Focus 11 – March 2007

“Thy will be done…”  Jesus teaches us to pray.  And the first thing he tells us is not to pray like the pagans.  And how do the pagans pray?  They babble on and on.  In doing so they think that they can manipulate God.  Something like a spoiled brat, who holds his breath until he gets his way.  The pagan prayer is simply:  God, do it my way.

But, Jesus says:  thy will be done.  God, do it your way – for your way is the best way.  Your way is the way that leads to everlasting life, to true happiness and joy.  Your way is the way of love.  This why even Jesus in his Agony, in the garden of Gethsemane, prays:  Father, not my will but your will be done.

And, this is exactly how Jesus teaches us to pray – for prayer is not trying to change God’s mind but it is seeking to know God’s mind, and in knowing it, seeking the courage to follow it.  “Thy will be done on earth and it is in heaven”.

We pray, “Hallowed be thy name”.  His name is holy – but we pray for the faith that allows us to recognize his name, the faith to become friends with him – for in that faith which is friendship with God his name is hallowed in our lives.  We pray, “Thy kingdom come”.  If God’s kingdom comes, that means that God rules.  Too often today, we see war and death, we see conflict and hatred – all this comes from sin, not from God’s promise. “Thy kingdom come” is a prayer of hope, a prayer of trust.  God will keep his promises.

Prayer is like trying to bring a boat to dock.  When a boat gets close to the dock or pier, someone throws out a rope – a line, for those of you who know the proper boating language.  The line is thrown out to the dock and tied to a piling.  Then, you pull the line – and in pulling the line, the boat comes up along side the dock.  Pulling the line does not move the dock, it moves the boat.  God’s will is for us to have life, life abundantly.  God’s will is for us to know his love.  Now who needs to change that?  Prayer is not about changing God, or God’s mind – or his will.  It is about changing us – bringing us closer to him, to his will, to his plan for our lives.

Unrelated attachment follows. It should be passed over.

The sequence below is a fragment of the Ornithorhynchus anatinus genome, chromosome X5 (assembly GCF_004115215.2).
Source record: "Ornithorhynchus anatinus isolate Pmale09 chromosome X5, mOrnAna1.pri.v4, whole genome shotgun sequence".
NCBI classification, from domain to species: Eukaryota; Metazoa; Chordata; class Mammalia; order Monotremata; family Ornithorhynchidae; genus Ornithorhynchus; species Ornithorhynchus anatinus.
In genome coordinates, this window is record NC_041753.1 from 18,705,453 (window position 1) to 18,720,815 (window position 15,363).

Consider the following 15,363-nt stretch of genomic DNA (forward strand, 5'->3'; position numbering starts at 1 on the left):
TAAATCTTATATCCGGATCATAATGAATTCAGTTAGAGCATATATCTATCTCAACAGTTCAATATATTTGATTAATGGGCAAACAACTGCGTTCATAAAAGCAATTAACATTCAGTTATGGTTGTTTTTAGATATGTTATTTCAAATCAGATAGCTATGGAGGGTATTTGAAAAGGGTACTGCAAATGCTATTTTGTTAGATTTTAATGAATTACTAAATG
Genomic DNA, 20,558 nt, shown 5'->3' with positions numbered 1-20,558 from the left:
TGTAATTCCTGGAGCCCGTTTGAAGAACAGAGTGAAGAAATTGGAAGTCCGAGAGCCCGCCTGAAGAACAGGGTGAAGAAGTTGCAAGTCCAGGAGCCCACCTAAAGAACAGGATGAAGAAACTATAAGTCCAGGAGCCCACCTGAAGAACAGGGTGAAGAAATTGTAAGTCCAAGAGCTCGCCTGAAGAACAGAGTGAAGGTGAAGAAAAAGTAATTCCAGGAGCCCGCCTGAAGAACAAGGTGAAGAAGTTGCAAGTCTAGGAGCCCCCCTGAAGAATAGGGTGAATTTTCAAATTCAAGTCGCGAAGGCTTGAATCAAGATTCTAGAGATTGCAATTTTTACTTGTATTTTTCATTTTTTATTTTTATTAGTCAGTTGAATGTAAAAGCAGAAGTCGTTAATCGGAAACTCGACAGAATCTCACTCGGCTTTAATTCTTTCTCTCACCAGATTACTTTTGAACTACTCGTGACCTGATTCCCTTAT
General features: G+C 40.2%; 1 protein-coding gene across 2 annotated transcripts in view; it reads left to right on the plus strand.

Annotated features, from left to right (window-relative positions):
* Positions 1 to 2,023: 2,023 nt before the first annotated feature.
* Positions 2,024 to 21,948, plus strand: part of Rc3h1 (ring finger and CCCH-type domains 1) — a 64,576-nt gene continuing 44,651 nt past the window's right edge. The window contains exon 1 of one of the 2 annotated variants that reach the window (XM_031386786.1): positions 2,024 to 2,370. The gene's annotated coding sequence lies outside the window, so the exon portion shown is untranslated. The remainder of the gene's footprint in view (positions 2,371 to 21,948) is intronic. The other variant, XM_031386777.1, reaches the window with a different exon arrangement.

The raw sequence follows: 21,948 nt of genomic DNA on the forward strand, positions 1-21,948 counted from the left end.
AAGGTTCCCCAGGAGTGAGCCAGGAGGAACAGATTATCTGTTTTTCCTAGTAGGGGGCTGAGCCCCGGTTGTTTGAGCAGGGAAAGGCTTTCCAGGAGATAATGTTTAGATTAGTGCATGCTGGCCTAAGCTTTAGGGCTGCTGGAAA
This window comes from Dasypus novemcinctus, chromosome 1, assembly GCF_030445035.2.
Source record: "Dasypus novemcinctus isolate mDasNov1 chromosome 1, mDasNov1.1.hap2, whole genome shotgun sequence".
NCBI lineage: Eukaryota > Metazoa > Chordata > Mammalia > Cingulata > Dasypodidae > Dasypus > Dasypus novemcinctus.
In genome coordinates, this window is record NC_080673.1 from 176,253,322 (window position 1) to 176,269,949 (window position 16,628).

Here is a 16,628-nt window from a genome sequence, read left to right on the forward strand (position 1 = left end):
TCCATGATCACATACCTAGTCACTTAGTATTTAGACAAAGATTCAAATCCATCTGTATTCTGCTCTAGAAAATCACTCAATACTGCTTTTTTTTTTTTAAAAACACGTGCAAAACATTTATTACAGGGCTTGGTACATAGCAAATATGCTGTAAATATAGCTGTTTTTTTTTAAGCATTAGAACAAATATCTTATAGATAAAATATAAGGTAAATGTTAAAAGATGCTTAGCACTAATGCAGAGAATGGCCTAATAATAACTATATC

What is God’s plan for your life?  The answer is found in Jesus’ words to his disciples:  “Just as I have loved you, you also should love one another.”  (John 13: 34)  Now, to do love, as Jesus did, is the way to true joy and happiness. To give your selves to as a gift to God and to your brothers and sisters, as Jesus did when he died for us on the cross is the way to joy and happiness.  It is not an easy way; but it is the way, God’s way.  As Pope Benedict said last month, in a message to young people for this year’s celebration of World Youth Day on Palm Sunday, “Love is the only force capable of changing the heart of the human person and of all humanity, by making fruitful the relations between men and women, between rich and poor, between cultures and civilizations.”  Love is God’s will and prayer makes love possible.

As juniors, you are already preparing for your future. You will be the class of 2008. You attend Career days, visit college campuses.  Guidance counselors, teachers, parents, all are pressing you to answer the question:  What are your plans?  What do you want to do with your life?  What do you want to be when you grow up?  Well, today, we want you to consider that question from a different perspective.  Instead of asking, what are my plans; what do I want to do; ask instead:  What is God’s plan for my life?  What does he want me to do with my life?

Again, remember those words of Jesus, “Just as I have loved you, you also should love one another”.  God is calling you – each of you – to a future of love.  Dare to love as Christ loves.  Loving in this way is like learning to speak a new language well.  You have to learn the grammar.  Grammar might seem to be all about rules and regulations. And to love like Jesus means learning the rules and regulations about self-control, purity of heart and mind, it is about learning how to deny oneself, to respect others, to serve instead of being serve.  But these rules and regulations, give us the freedom to embrace a future of love.  I am sure you seen those ads about Tiger Woods.  He’s not a great golfer because he didn’t pay attention to the rules and regulations of golf – but in learning them and keeping them so well, he has the freedom to be one of the best golfers in the world.  Be a Tiger.  Dare to love.  Just as Tiger Woods can teach us about the game of golf, look at the saints:  they can teach us about how to love – as Jesus loved. Look at Mother Teresa, or at Maximilian Kolbe, or a Father Lopez.  Dare to love.

Perhaps, God has a project of love for your future as a husband or wife, a father or mother.  But, at the same time, be ready to say “yes” if God should call you to follow the path of ministerial priesthood or the consecrated life.  Again, God is calling you – each of you – to a future of love.  That is his will.  To work out the details, to learn how God wishes you to shape that future, to overcome one’s own hesitancy or fears, requires some hard praying – pulling on those lines that will bring us with our own wills, our own little plans and ideas, to the dock.  That’s what we are asking you to do here at Focus 11.

“Your will be done on earth as it is in heaven”, that Jesus’ way.  The pagans pray, God do it my way. Let’s pray with Jesus: God, in our lives, may we do it your way.